What is salmonella?
Salmonella bacteria cause much of the food poisoning in the world, including an estimated four million cases of salmonellosis in the United States each year. In Illinois about 1,500 to 2,500 cases of this foodborne illness are reported each year.
Salmonella is a general name for a group of about 2,000 closely related bacteria that cause illness by reproducing in the digestive tract. Each salmonella subgroup, or serotype, shares common antigens and has its own name.
How is it spread?
Salmonella bacteria is found wherever animals live. The bacteria can withstand hot and cold weather, rain and drought. Animals consume salmonella from the soil or contaminated processed feed. The bacteria are then shed alive in the infected animal's feces. The animal may or may not be sick, depending on the bacteria's serotype.
During slaughtering and processing, salmonella may contaminate animal carcasses. According to U.S. Department of Agriculture estimates, nearly 40 percent of the American poultry supply, 12 percent of the pork and 5 percent of the beef are contaminated with salmonella.
In recent years, fresh fruits and vegetables have been implicated in outbreaks of salmonellosis. Tomatoes were identified as the culprit in 1990 and 1993 and, in 1990 and 1991, cantaloupes were linked to salmonellosis. Investigations of these incidents did not identify the source of contamination. It possibly could have occurred in the fields where the produce was grown, during processing after harvest or during handling in the distribution system.
Person-to-person transmission of salmonella occurs when a carrier's feces, unwashed from his or her hands, contaminates food during preparation or through direct contact with another person. Usually the illness comes from food contaminated with animal feces found on or in raw meats, eggs, fish and shellfish and, most commonly, in poultry. Salmonella also may be found in raw milk or in milk that is contaminated after pasteurization. The bacteria also may be carried by pets birds, fish, dogs, cats and turtles. The U.S. Food and Drug Administration banned the sale of turtles smaller than 4 inches wide in 1975 to prevent the spread of salmonella.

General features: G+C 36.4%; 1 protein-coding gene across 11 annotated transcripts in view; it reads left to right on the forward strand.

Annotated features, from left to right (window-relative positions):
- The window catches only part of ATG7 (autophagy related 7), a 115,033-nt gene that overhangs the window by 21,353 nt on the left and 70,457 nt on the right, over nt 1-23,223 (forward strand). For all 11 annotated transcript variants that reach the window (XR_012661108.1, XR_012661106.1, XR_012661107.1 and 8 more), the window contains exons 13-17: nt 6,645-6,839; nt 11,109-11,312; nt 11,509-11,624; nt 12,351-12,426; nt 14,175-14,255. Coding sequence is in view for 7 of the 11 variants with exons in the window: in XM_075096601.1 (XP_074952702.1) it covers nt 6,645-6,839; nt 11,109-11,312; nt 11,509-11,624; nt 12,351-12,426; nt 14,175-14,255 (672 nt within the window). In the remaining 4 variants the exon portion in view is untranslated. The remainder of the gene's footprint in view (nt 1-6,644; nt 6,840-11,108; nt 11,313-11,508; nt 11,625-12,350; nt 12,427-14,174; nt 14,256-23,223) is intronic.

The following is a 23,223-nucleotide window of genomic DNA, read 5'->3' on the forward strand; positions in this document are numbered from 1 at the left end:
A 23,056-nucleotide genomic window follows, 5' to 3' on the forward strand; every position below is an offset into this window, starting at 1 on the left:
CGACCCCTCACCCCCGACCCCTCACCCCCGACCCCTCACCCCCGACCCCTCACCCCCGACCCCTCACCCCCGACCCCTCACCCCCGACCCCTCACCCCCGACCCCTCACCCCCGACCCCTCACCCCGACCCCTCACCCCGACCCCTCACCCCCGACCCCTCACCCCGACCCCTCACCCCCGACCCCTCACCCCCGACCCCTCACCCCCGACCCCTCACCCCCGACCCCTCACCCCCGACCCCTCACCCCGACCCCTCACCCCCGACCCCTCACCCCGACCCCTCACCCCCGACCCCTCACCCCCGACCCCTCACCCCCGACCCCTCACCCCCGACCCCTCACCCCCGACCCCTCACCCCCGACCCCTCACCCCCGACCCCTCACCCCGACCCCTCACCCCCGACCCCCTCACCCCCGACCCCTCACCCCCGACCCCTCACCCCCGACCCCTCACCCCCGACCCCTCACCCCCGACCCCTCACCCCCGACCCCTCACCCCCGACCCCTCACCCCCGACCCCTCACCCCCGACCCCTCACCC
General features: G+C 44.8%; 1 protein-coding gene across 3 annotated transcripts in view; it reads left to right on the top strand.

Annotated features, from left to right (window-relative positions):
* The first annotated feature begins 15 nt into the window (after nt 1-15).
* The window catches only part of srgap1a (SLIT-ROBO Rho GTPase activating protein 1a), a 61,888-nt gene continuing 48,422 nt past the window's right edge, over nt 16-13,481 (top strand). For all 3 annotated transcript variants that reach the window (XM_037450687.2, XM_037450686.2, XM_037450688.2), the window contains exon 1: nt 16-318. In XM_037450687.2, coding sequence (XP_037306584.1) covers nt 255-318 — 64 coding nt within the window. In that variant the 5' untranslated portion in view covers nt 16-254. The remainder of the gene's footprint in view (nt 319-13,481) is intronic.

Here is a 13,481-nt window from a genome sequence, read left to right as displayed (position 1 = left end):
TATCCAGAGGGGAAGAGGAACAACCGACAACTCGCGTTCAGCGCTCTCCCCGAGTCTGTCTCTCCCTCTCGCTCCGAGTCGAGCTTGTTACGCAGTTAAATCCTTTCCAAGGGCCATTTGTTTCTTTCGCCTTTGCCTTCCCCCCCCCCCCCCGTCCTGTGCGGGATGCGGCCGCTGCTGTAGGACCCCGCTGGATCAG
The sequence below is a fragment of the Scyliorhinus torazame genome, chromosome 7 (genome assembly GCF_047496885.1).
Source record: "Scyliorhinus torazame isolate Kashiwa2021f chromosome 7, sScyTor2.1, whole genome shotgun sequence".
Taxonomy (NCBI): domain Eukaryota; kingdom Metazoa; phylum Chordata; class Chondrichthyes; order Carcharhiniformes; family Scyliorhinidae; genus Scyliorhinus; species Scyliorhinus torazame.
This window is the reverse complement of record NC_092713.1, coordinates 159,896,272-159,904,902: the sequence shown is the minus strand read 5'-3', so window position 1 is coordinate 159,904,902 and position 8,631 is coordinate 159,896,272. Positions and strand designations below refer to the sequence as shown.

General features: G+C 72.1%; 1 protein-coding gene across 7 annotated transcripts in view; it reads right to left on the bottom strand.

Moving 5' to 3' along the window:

Since early 1950, farmers have administered low doses of penicillin and tetracycline to cows, chickens and pigs to prevent infection and promote growth. As a result, the bacteria in these animals develop a resistance to the drugs. When these drugs are used to treat infections in humans who have eaten meat from treated animals, the drugs are not as effective as they might be. The U.S. Centers for Disease Control and Prevention estimates that between 20 percent and 30 percent of all salmonella cases involve bacteria resistant to antibiotics.
What are the symptoms?
A person may contract salmonellosis many times in his or her life and not always recognize it. Often it is mistaken for the "stomach flu." Symptoms, which last from 24 hours to 12 days, include headache, muscle aches, diarrhea, vomiting, rumblings in the bowels, chills, fever, nausea and dehydration. They usually appear six to 72 hours after ingestion, but carriers have no symptoms. Children younger than 1 year old, people who have had ulcer surgery or take antacids and those whose immune systems have been weakened by other ailments are most susceptible.
Salmonellosis is seldom fatal (the fatality rate is less than 1 percent). Two or three weeks after being infected with salmonella, one in 10,000 cases develops reactive arthritis or Reiter's syndrome as a complication. These patients also may develop an inflammation of the urethra and eyes.
How is salmonellosis treated?
Fluids are recommended to prevent dehydration because the diarrhea that flushes bacteria out of the body drains a great deal of liquid. Pain relievers and fever reducers may make the person more comfortable.
Most cases of salmonellosis are not treated with antibiotics. In fact, antibiotics may prolong the period during which the person can infect others. Also, antibiotics actually may bring on salmonellosis symptoms by upsetting the bacterial balance in the intestines. Antibiotics sometimes are prescribed for infants, the chronically ill and the elderly to prevent salmonella-triggered local infections or bacteremia. Antibiotics also are needed when the bacteria cause meningitis or infections of the blood stream.
Can salmonellosis be prevented?
People are far more likely to contract salmonellosis at home than in a restaurant, so be sure to handle food safely.
Salmonella are killed when food is thoroughly cooked. This means cooking ground beef to at least 155 degrees and making sure all food is cooked properly. Once cooked, any food held in a buffet should be kept hotter than 140 degrees. Cross-contamination--where food is contaminated in the kitchen after it has been cooked--may be avoided by using different utensils, plates, cutting boards and counter tops before and after cooking. Cooked food that stands at room temperature for a long time, especially poultry, is at risk.